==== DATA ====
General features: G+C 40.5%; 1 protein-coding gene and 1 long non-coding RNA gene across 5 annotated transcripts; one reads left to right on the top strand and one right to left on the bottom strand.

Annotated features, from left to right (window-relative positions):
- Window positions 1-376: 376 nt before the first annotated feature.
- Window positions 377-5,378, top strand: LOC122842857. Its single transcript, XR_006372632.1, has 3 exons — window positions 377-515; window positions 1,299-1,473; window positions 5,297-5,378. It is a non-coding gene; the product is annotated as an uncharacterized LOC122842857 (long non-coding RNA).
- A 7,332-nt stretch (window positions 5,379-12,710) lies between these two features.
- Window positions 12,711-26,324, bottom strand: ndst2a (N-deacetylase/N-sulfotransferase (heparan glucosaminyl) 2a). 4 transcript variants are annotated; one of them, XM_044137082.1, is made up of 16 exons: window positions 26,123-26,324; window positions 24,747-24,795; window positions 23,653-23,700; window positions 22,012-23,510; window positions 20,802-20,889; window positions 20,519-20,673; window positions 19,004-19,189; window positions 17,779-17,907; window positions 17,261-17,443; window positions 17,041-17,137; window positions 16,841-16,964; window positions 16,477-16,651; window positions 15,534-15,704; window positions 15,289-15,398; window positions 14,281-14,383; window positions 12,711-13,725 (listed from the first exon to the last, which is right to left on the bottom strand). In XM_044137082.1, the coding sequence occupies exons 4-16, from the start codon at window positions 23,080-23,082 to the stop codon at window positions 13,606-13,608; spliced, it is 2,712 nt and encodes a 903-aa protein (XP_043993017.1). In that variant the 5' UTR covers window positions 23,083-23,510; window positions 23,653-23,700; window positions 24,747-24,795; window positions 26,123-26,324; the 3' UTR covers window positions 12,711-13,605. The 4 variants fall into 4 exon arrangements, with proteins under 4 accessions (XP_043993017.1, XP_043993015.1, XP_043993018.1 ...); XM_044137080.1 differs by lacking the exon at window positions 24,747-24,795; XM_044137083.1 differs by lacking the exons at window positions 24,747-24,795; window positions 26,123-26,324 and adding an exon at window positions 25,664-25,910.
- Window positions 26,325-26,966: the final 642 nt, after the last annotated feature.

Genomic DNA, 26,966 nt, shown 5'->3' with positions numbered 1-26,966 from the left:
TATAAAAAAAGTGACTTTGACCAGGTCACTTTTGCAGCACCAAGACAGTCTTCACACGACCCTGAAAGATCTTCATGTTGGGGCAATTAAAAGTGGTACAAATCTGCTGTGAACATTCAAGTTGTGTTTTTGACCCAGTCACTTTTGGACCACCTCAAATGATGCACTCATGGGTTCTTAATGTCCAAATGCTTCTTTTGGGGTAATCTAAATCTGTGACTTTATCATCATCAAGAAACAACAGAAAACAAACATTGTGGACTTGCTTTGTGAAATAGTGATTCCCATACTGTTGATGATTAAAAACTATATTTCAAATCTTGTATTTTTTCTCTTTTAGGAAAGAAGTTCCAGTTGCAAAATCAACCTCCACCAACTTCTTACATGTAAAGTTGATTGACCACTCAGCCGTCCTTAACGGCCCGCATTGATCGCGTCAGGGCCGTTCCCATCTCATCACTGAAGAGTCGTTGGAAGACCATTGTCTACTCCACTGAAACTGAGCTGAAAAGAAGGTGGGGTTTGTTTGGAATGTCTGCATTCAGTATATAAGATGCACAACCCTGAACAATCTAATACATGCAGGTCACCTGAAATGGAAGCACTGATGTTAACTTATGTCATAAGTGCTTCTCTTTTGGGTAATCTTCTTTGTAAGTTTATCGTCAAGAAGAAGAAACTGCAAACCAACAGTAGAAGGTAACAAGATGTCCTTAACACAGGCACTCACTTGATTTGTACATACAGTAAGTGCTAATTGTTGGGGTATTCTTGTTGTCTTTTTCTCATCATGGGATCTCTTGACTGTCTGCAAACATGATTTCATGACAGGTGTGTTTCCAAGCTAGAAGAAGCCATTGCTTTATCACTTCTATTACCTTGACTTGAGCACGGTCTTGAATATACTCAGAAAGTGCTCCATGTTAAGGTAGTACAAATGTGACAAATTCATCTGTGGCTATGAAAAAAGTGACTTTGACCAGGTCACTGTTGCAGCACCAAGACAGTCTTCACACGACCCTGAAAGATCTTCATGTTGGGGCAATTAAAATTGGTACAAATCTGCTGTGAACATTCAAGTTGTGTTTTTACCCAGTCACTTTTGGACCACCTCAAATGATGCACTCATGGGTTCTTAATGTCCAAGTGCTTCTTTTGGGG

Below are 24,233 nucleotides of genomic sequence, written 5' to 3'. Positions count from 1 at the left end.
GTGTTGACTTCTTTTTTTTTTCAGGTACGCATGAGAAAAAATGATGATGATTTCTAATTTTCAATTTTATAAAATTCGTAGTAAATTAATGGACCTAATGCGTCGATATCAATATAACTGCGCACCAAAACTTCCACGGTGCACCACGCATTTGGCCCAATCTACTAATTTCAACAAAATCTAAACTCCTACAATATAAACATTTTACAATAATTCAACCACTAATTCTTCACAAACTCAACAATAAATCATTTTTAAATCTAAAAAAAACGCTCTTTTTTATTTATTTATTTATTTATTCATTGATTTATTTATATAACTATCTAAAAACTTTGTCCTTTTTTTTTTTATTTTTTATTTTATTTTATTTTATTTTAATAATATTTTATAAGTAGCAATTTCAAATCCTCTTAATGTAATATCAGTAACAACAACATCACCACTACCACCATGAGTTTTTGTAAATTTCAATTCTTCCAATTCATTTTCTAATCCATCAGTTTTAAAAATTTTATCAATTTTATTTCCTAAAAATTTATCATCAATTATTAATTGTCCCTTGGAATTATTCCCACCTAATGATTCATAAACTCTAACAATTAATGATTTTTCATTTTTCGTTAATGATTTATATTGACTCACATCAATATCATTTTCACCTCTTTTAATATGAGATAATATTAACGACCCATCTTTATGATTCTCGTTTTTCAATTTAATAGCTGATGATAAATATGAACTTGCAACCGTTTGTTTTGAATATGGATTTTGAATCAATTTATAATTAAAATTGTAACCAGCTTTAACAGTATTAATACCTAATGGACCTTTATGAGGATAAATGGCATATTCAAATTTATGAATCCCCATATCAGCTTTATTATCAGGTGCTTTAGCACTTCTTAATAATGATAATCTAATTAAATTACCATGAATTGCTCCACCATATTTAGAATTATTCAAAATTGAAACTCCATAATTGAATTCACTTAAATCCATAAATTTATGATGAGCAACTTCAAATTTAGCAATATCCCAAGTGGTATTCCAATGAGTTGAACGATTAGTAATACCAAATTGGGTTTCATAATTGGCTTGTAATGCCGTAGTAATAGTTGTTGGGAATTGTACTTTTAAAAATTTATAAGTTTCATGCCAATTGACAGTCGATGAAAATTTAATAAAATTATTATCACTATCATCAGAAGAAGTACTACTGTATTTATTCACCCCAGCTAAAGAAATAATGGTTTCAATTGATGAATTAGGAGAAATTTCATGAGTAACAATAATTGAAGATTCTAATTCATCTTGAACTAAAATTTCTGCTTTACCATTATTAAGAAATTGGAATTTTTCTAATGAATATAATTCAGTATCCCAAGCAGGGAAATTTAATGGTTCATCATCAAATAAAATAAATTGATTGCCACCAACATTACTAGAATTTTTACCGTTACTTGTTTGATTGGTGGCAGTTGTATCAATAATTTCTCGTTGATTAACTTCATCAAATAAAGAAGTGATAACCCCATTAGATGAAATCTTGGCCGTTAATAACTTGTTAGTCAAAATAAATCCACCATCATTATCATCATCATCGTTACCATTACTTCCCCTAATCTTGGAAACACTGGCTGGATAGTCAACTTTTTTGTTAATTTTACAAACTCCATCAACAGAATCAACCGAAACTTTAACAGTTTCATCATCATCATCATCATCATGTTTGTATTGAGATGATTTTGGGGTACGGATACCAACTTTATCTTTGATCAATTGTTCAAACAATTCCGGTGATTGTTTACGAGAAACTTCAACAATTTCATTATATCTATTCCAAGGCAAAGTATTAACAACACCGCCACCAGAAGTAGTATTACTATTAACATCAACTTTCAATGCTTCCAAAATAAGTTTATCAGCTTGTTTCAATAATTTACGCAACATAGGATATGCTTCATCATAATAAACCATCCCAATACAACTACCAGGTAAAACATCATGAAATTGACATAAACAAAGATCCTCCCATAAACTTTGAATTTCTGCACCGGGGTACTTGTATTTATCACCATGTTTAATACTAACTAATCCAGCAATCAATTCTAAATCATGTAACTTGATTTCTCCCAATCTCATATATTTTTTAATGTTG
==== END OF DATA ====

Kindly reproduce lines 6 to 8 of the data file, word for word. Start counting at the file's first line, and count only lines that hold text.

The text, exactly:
- Window positions 12,711-26,324, bottom strand: ndst2a (N-deacetylase/N-sulfotransferase (heparan glucosaminyl) 2a). 4 transcript variants are annotated; one of them, XM_044137082.1, is made up of 16 exons: window positions 26,123-26,324; window positions 24,747-24,795; window positions 23,653-23,700; window positions 22,012-23,510; window positions 20,802-20,889; window positions 20,519-20,673; window positions 19,004-19,189; window positions 17,779-17,907; window positions 17,261-17,443; window positions 17,041-17,137; window positions 16,841-16,964; window positions 16,477-16,651; window positions 15,534-15,704; window positions 15,289-15,398; window positions 14,281-14,383; window positions 12,711-13,725 (listed from the first exon to the last, which is right to left on the bottom strand). In XM_044137082.1, the coding sequence occupies exons 4-16, from the start codon at window positions 23,080-23,082 to the stop codon at window positions 13,606-13,608; spliced, it is 2,712 nt and encodes a 903-aa protein (XP_043993017.1). In that variant the 5' UTR covers window positions 23,083-23,510; window positions 23,653-23,700; window positions 24,747-24,795; window positions 26,123-26,324; the 3' UTR covers window positions 12,711-13,605. The 4 variants fall into 4 exon arrangements, with proteins under 4 accessions (XP_043993017.1, XP_043993015.1, XP_043993018.1 ...); XM_044137080.1 differs by lacking the exon at window positions 24,747-24,795; XM_044137083.1 differs by lacking the exons at window positions 24,747-24,795; window positions 26,123-26,324 and adding an exon at window positions 25,664-25,910.
- Window positions 26,325-26,966: the final 642 nt, after the last annotated feature.

Genomic DNA, 26,966 nt, shown 5'->3' with positions numbered 1-26,966 from the left: